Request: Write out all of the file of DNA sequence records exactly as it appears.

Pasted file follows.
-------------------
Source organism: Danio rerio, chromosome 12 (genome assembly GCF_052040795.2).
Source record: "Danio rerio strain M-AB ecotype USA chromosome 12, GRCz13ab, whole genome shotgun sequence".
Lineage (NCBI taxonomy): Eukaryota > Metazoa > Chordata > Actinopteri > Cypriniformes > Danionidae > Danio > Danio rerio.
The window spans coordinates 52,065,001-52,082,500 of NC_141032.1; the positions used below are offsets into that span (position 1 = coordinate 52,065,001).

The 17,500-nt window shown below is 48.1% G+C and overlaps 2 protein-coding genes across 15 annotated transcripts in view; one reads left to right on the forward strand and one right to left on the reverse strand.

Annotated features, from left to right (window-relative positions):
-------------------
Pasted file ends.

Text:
Source organism: Danio rerio, chromosome 12 (genome assembly GCF_052040795.2).
Source record: "Danio rerio strain M-AB ecotype USA chromosome 12, GRCz13ab, whole genome shotgun sequence".
Lineage (NCBI taxonomy): Eukaryota > Metazoa > Chordata > Actinopteri > Cypriniformes > Danionidae > Danio > Danio rerio.
The window spans coordinates 52,065,001-52,082,500 of NC_141032.1; the positions used below are offsets into that span (position 1 = coordinate 52,065,001).

The 17,500-nt window shown below is 48.1% G+C and overlaps 2 protein-coding genes across 15 annotated transcripts in view; one reads left to right on the forward strand and one right to left on the reverse strand.

Annotated features, from left to right (window-relative positions):